Sunday 24th Sep 2017 - Logistics & Supply Chain

Big money, small change

Although economic conditions may be improving, little has changed in terms of most companies’ keen attention to cash flow and supply chain finance – it’s as critical as ever. By Nick Allen

Economic conditions may be a little rosier than they were just a few months ago, but cash flow and supply chain finance are still critical points of attention for most companies. As businesses gear-up to meet rising demand, greater financial resources are required to oil the wheels of growth and in the majority of cases that means ensuring better cash flow.

However, late payment and long payment terms are still prevalent. According to the Department for Business Innovation & Skills, in a recent discussion paper on the subject, 85 per cent of small businesses say they have experienced late payment in the last two years and SMEs are owed a total of over £30bn in late payments. The paper says payment terms of over 100 days are now far from unusual.

It appears finance schemes devised by large companies to improve cash flow in support of their suppliers during recession may now be being used by some large businesses to extend payment periods – a view put forward by the Forum for Private Business (FPB). The Forum, which represents SMEs, says Mars UK is extending payment times up from 60 to 120 days for some of its suppliers. The supply chain finance scheme allows them to be paid faster, but at a cost.

Interestingly, the FPB has posted a Late Payment Hall of Shame, which includes retailers, Debenhams and Monsoon.

Although the European Union has introduced a directive on late payment – which passed into UK law last year – where companies now have to settle invoices within 60 days or be liable for interest charges of eight per cent, these rights are very rarely exercised. Unsurprisingly, suppliers are worried about damaging future deals.

The government is keen to change this slow payment business culture by encouraging companies to sign up to the voluntary Prompt Payment Code. Many benefits are said to flow from good supplier relationships and a reputation for paying quickly may go a long way to facilitating supply chain collaboration.

Enrico Camerinelli, senior analyst at Aite Group – a research consultancy focused on the financial services sector – believes companies are starting to realise the value in being seen and ranked as good payers. “If you have a good standing in terms of payments, then that means you have good and loyal

suppliers, so the operations are more stable and more reliable,” he says. This may in turn help to improve the credit worthiness of early payers.

In an environment where businesses are still finding it difficult to borrow money, banks and businesses need new ways of thinking.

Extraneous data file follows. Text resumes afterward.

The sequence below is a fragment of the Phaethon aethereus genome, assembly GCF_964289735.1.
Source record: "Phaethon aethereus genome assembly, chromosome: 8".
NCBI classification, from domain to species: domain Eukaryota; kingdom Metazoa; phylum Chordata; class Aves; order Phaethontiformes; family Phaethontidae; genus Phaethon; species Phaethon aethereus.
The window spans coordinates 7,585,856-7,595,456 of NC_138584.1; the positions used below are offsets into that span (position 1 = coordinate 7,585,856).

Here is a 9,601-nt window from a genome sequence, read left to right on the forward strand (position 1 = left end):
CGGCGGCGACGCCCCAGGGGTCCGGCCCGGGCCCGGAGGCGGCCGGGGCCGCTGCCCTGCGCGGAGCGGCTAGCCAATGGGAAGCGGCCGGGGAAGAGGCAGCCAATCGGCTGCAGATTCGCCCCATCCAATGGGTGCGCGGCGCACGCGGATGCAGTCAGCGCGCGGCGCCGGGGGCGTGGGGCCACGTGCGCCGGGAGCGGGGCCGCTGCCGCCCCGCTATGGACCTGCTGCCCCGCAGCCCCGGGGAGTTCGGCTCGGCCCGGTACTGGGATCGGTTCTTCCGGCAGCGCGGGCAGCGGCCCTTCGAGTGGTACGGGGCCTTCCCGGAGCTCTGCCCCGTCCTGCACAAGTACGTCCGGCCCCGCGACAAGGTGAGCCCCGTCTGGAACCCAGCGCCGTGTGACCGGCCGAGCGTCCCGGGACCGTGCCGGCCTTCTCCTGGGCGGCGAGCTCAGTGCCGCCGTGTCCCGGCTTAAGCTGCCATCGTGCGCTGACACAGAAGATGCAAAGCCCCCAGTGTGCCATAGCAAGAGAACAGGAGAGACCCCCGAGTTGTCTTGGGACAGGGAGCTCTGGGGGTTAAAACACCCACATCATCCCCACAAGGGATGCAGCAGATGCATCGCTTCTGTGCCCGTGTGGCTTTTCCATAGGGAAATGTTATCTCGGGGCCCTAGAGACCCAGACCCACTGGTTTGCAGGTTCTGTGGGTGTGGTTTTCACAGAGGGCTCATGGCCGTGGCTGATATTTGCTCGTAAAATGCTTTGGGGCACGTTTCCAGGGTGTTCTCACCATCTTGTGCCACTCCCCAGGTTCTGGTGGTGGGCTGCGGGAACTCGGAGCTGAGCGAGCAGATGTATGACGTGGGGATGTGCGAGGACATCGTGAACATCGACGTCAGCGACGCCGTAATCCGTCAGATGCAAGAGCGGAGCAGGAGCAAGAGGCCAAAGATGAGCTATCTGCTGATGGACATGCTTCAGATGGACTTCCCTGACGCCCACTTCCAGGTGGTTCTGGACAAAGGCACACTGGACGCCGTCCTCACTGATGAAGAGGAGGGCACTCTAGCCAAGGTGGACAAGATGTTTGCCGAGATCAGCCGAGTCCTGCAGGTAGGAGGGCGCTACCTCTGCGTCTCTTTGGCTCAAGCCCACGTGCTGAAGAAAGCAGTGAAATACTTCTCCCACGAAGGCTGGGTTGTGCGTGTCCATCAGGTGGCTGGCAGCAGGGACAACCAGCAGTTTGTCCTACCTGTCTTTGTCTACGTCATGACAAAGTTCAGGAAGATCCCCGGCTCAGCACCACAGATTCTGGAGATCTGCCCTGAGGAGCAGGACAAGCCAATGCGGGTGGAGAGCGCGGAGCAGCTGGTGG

According to Camerinelli banks should look beyond the traditional means of assessing the credit worthiness of an enterprise. “Mid-sized companies may have very good operational performance which is not necessarily reflected in their financial results. So if, as a bank, you are able to detect and understand this kind of information – being able to look into the physical supply chain of a company – you may be able to integrate those characteristics with the typical financial criteria that bank credit risk managers use.”

He says branch managers once had this visibility, but now there are few branch managers left, so systems are needed that give that visibility – to enable banks to translate operational performance into confidence on financial performance.

Creditworthiness

“A good logistics KPI can reflect good financial stability. Which is very different from the comfort zone of assessing the credit risk used today,” he says.

But it is not just banks that should to take this on board – businesses need to understand this too. “The creditworthiness measured in terms of pure balance sheet and income statement is not sufficient today to really give the full spectrum of the risk of that one company. The smaller companies need to understand that they have to offer more information,” he says.

Camerinelli points out that in the UK in particular there are a number of ‘non-banks’ offering peer-to- peer lending, like Crossflow Payments and Platform Black. “They are more flexible and more able to understand the real risk profile of mid-sized companies,” he says.

But other facilities for borrowing are opening up within the logistics sector. The Logistics Guild Credit Union (LGCU) – an initiative from Skills for Logistics with financial adviser Promethion and other industry partners – promises to offer an ethical and cost efficient source of finance for the industry. As a not- for-profit financial cooperative, members will have access to the smaller loans that gain little interest from high street banks.

However, managing large complex supply chains with hundreds of international suppliers, all working in different languages and time zones, requires slick financial systems. According to Nick Stainthorpe, partner at law firm, Reed Smith, “Supply chain finance on this scale is a major information management project in its own right and it is not necessarily a project which banks are set up to deal with,” he says. “A model using a variety of partner banks and factoring companies is sometimes applied, but this can be rather cumbersome for the head of the supply chain.”

He explains that a number of companies have created multi-lingual platforms that allow suppliers to interface with a simple online process to post their invoices for funding. The invoices are confirmed with the trade debtor and made available with supporting documents for the funding parties to purchase. He says the funders can be banks, asset managers or even securitisation SPVs.

Interestingly, by separating the source of funding from the IT provider, the pool of capital is expanded beyond the traditional trade finance divisions of banks, to also include capital markets players which can deploy funding faster and without the hurdles imposed by Basel lll.